September 22 started Banned Books Week, an annual event that celebrates the freedom to read. As a reader of all things in many different genres, I am happy to know I can still go to my local public library and get what ever I want.

I was surprised to see some of my favorite classics on the list year after year. The Great Gatsby by F. Scott Fitzgerald, The Catcher in the Rye by J.D. Salinger, and To Kill a Mockingbird by Harper Lee still top the list.

But how about the most challenged books of last year? Some of them may surprise you:

  1. Tremendously popular with the kids, Captain Underpants by Dav Pilkey was challenge for offensive language, and being unsuited for an age group. It won Disney’s Kids’ Choice Award in 2007, and we may be seeing a DreamWorks film of it at some point!
  2. An important book, written about an by often-disregarded minority, The Absolutely True Diary of a Part-Time Indian by Sherman Alexie illustrates life on the Spokane Indian Reservation. It was challenged for offensive language, racism, being sexually explicit, and unsuited for an age group.
  3. Th1rteen R3asons Why by Jay Asher, a haunting book about the damaging repercussions of small actions makes the book number three on the list. It has long list of challenges, but really can be summed up as being unsuited for the age group. It will be made into a movie, presumably, in the near future as Universal Studios purchased the rights.
  4. It, however, probably should surprise no one that one of the most controversial books of the year Fifty Shades of Grey by E.O. Wilson, made the list.
  5. And Tango Makes Three by Peter Parnell and Justin Richardson is a children’s book based off a true story at Central Park Zoo about a penguin couple who are both male raising an egg together. It is challenged on the grounds of being unsuited for an age group, and containing homosexuality.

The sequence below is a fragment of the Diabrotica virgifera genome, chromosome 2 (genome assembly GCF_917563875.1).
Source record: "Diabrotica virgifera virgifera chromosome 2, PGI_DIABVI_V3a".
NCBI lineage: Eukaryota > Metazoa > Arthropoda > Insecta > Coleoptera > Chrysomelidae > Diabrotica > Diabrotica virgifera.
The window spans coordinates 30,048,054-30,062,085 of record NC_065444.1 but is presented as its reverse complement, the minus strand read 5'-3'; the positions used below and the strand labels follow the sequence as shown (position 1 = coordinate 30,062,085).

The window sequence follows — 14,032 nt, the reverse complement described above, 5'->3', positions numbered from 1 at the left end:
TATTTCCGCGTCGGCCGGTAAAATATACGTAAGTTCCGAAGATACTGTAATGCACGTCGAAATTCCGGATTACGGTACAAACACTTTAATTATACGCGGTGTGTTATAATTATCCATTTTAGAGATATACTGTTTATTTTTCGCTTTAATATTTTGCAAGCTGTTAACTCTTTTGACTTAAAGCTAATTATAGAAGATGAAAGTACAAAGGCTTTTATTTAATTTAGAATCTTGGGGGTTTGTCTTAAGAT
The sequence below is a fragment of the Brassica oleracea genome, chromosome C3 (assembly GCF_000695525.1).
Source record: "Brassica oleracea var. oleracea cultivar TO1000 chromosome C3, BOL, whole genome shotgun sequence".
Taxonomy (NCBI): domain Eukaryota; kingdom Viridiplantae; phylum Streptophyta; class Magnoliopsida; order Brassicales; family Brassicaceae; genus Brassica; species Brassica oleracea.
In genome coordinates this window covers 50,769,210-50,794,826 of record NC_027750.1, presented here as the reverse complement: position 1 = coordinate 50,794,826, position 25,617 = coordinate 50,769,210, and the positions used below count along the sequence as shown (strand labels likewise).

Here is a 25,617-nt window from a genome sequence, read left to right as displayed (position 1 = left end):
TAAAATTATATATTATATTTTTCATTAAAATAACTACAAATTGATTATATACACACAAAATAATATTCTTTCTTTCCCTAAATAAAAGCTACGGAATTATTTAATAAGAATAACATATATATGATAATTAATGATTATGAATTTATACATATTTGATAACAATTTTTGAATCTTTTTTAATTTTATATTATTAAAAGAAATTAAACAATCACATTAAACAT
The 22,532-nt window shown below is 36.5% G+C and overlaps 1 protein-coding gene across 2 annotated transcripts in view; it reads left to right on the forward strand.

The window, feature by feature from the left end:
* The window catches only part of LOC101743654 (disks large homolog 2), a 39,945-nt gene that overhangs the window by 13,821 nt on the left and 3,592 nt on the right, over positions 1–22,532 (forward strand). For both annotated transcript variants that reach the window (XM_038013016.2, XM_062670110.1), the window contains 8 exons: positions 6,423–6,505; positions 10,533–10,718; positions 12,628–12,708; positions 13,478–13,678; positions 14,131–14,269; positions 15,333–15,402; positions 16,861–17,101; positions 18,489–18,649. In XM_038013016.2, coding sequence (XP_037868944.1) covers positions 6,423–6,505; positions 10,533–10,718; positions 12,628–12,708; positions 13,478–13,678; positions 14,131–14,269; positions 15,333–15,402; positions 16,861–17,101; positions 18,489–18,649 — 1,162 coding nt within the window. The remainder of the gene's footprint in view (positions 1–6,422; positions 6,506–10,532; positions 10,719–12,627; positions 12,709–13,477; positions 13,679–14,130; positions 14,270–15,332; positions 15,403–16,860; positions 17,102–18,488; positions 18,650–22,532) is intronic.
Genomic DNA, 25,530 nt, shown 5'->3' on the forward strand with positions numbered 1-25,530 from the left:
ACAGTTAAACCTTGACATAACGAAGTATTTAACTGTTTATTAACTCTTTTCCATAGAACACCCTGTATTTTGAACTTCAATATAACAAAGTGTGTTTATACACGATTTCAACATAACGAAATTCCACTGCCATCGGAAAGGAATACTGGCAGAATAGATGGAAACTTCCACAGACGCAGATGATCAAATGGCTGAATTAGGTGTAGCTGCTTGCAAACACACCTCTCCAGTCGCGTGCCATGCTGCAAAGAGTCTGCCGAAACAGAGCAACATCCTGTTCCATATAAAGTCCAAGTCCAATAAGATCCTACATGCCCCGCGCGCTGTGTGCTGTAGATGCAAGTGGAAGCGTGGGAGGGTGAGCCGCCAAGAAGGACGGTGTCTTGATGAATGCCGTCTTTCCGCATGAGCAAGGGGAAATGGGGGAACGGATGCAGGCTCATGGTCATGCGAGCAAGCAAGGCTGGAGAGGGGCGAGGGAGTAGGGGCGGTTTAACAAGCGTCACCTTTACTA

6. The Kite Runner by Khaled Hosseini, a two-year New York Times bestseller, tells the tale of Amir and his life against the tumultuous backdrop of the fall of Afghanistan. Petitions against it cite homosexuality, offensive language, religious viewpoints, and explicit sex.
  7. The popular young adult author, John Green, even makes the list with his book Looking for Alaska.
  8. Scary Stories by Alvin Schwartz have been terrifying children much to their delight since 1981, and are top on the list for being unsuited for the age group.
  9. The Glass Castle by Jeannette Walls is a memoir that describes a turbulent childhood made chaotic by the extremes of poverty. Despite wining the Christopher Award, and the American Library Associations’ Alex Award, it was one of last years most challenged books.
  10. Beloved by Toni Morrison  may have hit bookshelves in 1988, but it’s still hotly contested twenty-five years later despite earning high awards such as the Pulitzer Prize, and being adapted into a highly acclaimed film.

Fun facts about other banned books.

  • The very controversial American Psycho by Bret Easton Ellis, naturally controversial for its extreme depictions of violence and sex, is being made into a musical and it will make its debut December 2013 in London!
  • A vice-principal in Vineland, New Jersey physically tore pages from the copy of his school’s library’s Paint Me Like I Am after finding a poem objectionable. An uncensored copy has since replaced the defaced book.
  • In Fayetteville, Arkansas, 55 books were petitioned to be banned in 2005.

Want to celebrate Banned Book Week and the freedom to read with Poudre Libraries? Come down and get your mugshot taken with a banned book!

Want to know more? You can read about challenged books from this year and what you can do if someone petitions to ban your favorite book from this informational pdf put out by the American Libraries Association – BBW_2012-2013_Shortlist.